Model fit would be assessed from two aspects: a summary measure and regression diagnostics. The Hosmer-Lemeshow tests would be employed in which grouping of covariate pattern was based on the estimated probability. The Hosmer-Lemeshow goodness-of-fit statistic was obtained by calculating Pearson Chi-square statistic from the g×2 table of observed and estimated frequencies. The variable g refers to the number of groups. A statistical significance level p<0.05 indicates that the model is significantly different from the observed outcome. Furthermore, the discrimination of the fitted model was assessed graphically. Logistic regression diagnostics were calculated to see if the model fit over the entire set of covariate patterns. Statistics including leverage, change in Pearson Chi-square (Δχ2), change in deviance (ΔD) and Cook’s distance (Δ) would be plotted against the estimated probability of death (). The aim was to examine cases lied far away from the others. New model fitting would be performed by excluding these outliers. However, diagnostics statistics were used to identify influential subjects and the decision on exclusion should incorporate subject matter considerations.
All statistical analyses were performed by using the STATA 13.1 (StataCorp, College Station, Texas 77845 USA).
A total of 2688 patients were initially screened. Then 2406 patients were excluded, remaining 282 ARDS patients who required invasive mechanical ventilation. The most common reasons for exclusion were chronic lung disease (19.2%), unable to obtain consent (15.2%) and time window exceeded (14.7%). There were 61 non-survivors and 221 survivors, with an overall mortality rate of 21.63%. Univariate logistic regression analysis (Table 1) showed that age (OR: 1.04, 95% CI: 1.02–1.06), admission from floor ward (OR: 3.70, 95% CI: 1.02–13.46), leukemia (OR: 7.68, 95% CI: 1.37–43.01), vascular disease (OR: 11.38, 95% CI: 1.16–111.42), vasopressor use (OR: 5.08, 95% CI: 2.60–9.92), platelet count (OR: 0.996, 95% CI: 0.993–0.999), potassium (OR: 1.98, 95% CI: 1.27–3.08), bicarbonate (OR: 0.93, 95% CI: 0.88–0.98), phosphate (OR: 1.40, 95% CI: 1.09–1.81), pH (OR: 0.028, 95% CI: 0.002–0.41), lowest temperature (OR: 0.70, 95% CI: 0.53–0.93), highest temperature (OR: 0.63, 95% CI: 0.45–0.88), lowest systolic pressure (OR: 0.98, 95% CI: 0.96–0.99), urine output (OR: 0.9997, 95% CI: 0.9995–0.9999). Five variables contained missing values: bilirubin (49), phosphate (129), PaO2 (9), pH (9), mean blood pressure (2), urine output (2). Because the variables bilirubin and phosphate had too many missing values (>15%), they were excluded from analysis. Furthermore, the comorbidity variables including leukemia, immunodeficiency and vascular disease were excluded because the prevalence was less than 10%. There was no significant difference on PEEP (9.1±3.7 vs.9.3±3.3 cmH2O; p = 0.71) and FiO2 (0.58±0.19 vs.0.57±0.17; p = 0.69) between survivors and non-survivors (Fig. 1).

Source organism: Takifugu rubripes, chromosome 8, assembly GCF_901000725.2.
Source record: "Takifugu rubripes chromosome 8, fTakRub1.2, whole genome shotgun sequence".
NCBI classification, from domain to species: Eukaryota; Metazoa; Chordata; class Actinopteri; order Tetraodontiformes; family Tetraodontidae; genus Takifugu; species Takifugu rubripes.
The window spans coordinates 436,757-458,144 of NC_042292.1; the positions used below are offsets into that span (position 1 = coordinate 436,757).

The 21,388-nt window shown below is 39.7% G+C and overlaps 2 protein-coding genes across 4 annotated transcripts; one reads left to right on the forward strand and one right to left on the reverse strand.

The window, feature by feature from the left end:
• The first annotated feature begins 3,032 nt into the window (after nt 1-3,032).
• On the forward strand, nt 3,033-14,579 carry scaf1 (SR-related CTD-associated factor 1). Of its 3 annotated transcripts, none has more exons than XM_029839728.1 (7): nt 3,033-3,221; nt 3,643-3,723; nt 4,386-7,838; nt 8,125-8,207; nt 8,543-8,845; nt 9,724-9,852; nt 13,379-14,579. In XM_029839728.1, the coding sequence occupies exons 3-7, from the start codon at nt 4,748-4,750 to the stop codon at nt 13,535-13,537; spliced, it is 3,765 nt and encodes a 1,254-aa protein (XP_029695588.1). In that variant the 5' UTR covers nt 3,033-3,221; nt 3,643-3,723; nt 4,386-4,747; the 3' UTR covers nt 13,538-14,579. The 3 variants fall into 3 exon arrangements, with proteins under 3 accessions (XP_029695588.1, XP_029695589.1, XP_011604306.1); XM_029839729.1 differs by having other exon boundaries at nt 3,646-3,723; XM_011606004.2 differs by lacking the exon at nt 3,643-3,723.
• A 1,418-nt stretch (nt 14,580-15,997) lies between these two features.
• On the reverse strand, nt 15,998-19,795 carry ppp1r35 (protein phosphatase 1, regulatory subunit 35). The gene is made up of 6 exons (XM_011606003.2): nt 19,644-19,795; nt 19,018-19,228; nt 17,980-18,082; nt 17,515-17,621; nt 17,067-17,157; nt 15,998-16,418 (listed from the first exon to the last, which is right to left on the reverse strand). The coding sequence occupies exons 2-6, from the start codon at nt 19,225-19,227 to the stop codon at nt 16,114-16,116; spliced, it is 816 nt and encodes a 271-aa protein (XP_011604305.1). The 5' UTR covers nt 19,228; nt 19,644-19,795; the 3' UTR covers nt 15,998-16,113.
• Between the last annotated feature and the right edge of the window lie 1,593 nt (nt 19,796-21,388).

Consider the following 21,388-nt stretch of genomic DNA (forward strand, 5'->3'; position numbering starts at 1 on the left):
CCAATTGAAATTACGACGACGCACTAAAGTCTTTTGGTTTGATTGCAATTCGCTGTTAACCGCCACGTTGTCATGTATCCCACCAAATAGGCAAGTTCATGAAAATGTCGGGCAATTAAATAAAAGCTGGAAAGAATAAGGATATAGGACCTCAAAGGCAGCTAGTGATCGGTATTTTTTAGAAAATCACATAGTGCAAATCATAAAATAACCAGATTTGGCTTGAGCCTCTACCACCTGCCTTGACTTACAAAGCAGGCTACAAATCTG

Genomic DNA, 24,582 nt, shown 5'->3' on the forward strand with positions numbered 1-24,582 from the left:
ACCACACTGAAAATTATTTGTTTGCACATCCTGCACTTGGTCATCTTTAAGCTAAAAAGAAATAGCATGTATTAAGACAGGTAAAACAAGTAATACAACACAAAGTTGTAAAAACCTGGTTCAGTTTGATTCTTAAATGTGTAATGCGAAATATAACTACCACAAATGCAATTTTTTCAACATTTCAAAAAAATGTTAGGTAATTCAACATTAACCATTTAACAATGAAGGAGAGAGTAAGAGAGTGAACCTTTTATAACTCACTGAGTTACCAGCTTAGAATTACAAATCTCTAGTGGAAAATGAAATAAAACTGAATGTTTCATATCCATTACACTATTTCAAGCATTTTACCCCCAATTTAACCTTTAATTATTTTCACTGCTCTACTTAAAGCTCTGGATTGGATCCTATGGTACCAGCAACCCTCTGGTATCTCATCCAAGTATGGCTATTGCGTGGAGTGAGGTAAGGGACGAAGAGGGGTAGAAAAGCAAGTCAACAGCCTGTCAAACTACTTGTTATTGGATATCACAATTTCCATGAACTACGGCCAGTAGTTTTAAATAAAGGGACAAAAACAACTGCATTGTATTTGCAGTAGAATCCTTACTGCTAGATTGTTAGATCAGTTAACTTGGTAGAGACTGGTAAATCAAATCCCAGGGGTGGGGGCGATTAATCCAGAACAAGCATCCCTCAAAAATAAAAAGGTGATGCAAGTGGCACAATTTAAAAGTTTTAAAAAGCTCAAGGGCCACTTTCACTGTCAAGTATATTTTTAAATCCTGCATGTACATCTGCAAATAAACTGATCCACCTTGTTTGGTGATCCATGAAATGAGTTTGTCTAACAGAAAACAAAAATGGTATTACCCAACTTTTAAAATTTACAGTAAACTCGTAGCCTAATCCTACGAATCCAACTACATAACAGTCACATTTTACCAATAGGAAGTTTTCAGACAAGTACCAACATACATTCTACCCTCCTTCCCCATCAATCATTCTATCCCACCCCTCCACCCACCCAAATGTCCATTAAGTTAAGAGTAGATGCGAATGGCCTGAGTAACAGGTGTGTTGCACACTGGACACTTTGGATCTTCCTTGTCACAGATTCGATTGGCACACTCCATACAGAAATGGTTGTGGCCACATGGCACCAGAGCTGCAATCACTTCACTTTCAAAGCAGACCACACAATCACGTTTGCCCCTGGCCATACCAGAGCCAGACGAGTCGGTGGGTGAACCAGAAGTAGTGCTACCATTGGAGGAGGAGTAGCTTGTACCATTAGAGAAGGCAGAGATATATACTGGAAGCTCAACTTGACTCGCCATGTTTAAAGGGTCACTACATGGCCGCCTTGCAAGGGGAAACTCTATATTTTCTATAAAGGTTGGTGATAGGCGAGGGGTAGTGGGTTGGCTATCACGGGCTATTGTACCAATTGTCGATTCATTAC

There was no significant difference on PEEP (9.1±3.7 vs.9.3±3.3 cmH2O; p = 0.71) and FiO2 (0.58±0.19 vs.0.57±0.17; p = 0.69) between survivors and non-survivors.